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Hackers Find Way to Outwit Tough Security at Banking Sites

It is not often a computer hack is named after cheese.

Researchers at the computer security company Trend Micro have named a new attack on online banking Emmental. Why? Like the Swiss cheese, the researchers said, online banking protections may be "full of holes."

An example of a "phishing" email
Source: Microsoft.com
An example of a "phishing" email

The researchers uncovered what they say is a sophisticated, multistage attack by cybercriminals determined to bypass the so-called two-factor authentication systems at banks in Austria, Japan, Sweden and Switzerland, according to a report to be released Tuesday.

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Most sites ask for a single password. But two-factor authentication systems require customers to enter a second, one-time password that has been emailed or texted to their phones. The hope is that a second identifying factor eliminates the risk that criminals can break into customers' accounts simply by stealing an online password.

But Trend Micro found that hackers were able to bypass the two-factor authentication systems at the European and Japanese banks through an attack that begins — as most do — with a phishing email.

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The email, which purports to be from popular retailers, includes malicious attachments disguised as receipts. By opening the attachments, victims download malicious software onto their machines. In turn, when someone tries to reach a real bank site, that software redirects the victim to a site managed by criminals.

Trend Micro's researchers said victims trying to contact six banking websites in Austria, seven in Sweden, 16 in Switzerland and five in Japan were then redirected to fake sites that asked them to enter their account details, password and personal identification number.

The criminals would also prod victims to download a mobile application, available in Google's Android store.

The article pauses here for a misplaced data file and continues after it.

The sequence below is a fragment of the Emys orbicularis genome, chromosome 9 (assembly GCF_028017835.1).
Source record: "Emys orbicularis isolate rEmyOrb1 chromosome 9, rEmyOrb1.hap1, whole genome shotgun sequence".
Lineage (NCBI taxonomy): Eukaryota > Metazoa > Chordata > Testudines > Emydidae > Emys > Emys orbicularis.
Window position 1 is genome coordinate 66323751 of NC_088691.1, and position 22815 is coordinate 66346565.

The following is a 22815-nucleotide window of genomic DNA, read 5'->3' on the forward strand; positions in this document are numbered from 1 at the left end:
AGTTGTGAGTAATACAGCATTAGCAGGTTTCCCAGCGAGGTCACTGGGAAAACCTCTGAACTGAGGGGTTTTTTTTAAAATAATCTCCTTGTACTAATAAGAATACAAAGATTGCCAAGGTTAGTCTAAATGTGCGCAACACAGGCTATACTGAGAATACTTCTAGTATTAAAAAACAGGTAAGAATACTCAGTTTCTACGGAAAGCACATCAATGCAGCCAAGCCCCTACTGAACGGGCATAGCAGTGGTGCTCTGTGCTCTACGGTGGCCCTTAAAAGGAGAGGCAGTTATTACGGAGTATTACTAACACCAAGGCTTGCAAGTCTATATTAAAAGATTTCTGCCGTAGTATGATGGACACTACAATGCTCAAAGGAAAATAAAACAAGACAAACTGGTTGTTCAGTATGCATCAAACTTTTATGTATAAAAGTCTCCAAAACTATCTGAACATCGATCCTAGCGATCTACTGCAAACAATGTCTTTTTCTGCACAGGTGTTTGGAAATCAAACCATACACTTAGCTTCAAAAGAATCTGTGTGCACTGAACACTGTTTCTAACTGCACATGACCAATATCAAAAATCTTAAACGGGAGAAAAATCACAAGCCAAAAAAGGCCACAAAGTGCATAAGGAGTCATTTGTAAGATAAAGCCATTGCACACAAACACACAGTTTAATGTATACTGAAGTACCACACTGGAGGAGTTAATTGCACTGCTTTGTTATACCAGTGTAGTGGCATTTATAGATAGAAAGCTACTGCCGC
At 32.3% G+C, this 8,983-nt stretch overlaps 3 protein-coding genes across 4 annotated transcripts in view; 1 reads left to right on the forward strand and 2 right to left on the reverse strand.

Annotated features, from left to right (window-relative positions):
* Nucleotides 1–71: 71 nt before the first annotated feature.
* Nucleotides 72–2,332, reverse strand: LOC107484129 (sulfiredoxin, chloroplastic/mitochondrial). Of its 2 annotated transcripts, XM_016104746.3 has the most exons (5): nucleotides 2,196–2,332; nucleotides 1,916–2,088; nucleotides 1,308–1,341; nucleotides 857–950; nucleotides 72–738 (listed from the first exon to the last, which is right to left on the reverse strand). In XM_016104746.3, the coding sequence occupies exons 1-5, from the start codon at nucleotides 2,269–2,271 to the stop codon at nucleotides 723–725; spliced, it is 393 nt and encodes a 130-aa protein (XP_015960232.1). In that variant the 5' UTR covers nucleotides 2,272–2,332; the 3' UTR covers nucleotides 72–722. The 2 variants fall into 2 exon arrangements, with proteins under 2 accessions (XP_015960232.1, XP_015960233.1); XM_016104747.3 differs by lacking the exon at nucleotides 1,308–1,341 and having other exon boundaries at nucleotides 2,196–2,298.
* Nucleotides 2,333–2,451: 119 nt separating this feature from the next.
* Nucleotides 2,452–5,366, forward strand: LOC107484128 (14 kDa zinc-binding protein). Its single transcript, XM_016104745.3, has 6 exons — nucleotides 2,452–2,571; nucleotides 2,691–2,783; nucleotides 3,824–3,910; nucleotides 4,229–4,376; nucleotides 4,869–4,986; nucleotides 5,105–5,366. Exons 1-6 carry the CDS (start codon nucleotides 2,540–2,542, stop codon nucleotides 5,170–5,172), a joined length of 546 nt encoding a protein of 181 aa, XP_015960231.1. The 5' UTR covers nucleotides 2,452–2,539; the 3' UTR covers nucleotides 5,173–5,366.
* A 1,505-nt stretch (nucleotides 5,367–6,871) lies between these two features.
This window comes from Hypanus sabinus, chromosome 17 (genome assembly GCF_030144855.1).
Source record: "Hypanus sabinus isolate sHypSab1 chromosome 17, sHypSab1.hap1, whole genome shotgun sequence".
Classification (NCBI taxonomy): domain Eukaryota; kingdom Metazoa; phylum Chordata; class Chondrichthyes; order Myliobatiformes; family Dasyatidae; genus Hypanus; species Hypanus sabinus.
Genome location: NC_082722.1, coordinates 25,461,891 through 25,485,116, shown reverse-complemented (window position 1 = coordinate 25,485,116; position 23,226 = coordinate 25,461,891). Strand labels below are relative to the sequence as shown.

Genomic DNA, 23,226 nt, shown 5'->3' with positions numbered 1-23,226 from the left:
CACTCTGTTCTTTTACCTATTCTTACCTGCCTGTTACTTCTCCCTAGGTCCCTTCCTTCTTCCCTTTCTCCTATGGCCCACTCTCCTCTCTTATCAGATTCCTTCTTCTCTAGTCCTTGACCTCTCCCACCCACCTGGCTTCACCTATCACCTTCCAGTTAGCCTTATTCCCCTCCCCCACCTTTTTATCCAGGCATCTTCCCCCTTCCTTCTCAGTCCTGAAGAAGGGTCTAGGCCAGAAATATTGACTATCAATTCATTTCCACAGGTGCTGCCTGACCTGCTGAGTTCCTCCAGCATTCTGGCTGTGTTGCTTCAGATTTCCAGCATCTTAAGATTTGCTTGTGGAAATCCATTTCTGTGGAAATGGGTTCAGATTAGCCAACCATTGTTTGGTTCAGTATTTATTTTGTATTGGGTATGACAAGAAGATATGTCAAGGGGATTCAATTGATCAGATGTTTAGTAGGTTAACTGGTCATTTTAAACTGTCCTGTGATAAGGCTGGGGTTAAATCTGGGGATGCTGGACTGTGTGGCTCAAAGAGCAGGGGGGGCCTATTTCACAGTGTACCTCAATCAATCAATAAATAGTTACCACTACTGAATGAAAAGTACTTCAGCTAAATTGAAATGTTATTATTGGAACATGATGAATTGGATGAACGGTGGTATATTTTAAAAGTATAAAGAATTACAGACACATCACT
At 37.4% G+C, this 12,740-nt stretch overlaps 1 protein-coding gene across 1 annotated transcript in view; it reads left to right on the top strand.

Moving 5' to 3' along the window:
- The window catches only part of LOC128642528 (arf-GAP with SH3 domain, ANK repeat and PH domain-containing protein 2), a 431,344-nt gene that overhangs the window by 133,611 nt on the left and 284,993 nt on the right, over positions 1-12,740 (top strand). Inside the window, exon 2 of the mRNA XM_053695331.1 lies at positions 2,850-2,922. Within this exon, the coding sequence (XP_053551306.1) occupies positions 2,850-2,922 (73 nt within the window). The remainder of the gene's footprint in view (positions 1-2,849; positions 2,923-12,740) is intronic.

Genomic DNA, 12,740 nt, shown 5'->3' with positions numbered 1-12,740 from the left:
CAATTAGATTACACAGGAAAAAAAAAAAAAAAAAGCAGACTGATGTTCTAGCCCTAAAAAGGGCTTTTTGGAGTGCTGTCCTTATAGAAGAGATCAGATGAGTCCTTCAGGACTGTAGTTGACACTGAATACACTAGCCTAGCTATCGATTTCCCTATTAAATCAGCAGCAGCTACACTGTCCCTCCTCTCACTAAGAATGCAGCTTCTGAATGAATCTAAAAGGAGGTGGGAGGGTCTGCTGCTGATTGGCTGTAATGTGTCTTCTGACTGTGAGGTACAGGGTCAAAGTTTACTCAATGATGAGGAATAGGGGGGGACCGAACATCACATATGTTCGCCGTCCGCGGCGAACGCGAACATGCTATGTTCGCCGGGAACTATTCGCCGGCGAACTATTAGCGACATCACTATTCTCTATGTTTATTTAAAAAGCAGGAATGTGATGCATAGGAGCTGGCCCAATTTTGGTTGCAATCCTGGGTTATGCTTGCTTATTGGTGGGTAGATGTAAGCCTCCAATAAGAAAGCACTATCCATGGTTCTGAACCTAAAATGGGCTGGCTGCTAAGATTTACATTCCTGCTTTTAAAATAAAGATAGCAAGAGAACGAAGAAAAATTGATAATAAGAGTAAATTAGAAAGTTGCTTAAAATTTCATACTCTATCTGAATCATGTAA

The app was posing as something that would improve security. But once downloaded, it allowed criminals to gain full access to their victims' bank accounts. It was able to intercept the second password that legitimate banks send their customers so that they can log into their bank accounts remotely.

The attackers then sent that password to their own command and control server. Then, combined with the victim's stolen online banking credentials, the hackers pilfered their victims' accounts.

Trend Micro said researchers had uncovered clues suggesting that Eastern European hackers are behind the Emmental attack. They found Russian slang — "obnilium rid" which means "set to zero" — buried in the rogue app code. In some cases, the criminals' logs appeared to originate from Romania.

"A Russian speaker based in Romania could be responsible for the whole operation," Trend Micro's researchers said. "Or, the brains behind this operation could be based in Russia and the Romanian connection only plays a small part in the attack. We cannot say for sure."

The researchers concluded that two-factor authentication is not as secure as many businesses would expect. Trend Micro recommended that banks consider alternative methods of authentication, including adding other layers of transaction authentication numbers, a photo-based approach or a physical card reader.

"Bank clients are advised to take all necessary precautions to secure their transactions, especially since the attacks mentioned in this paper occur entirely on their side," Trend Micro said in the report.

By Nicole Perlroth, The New York Times

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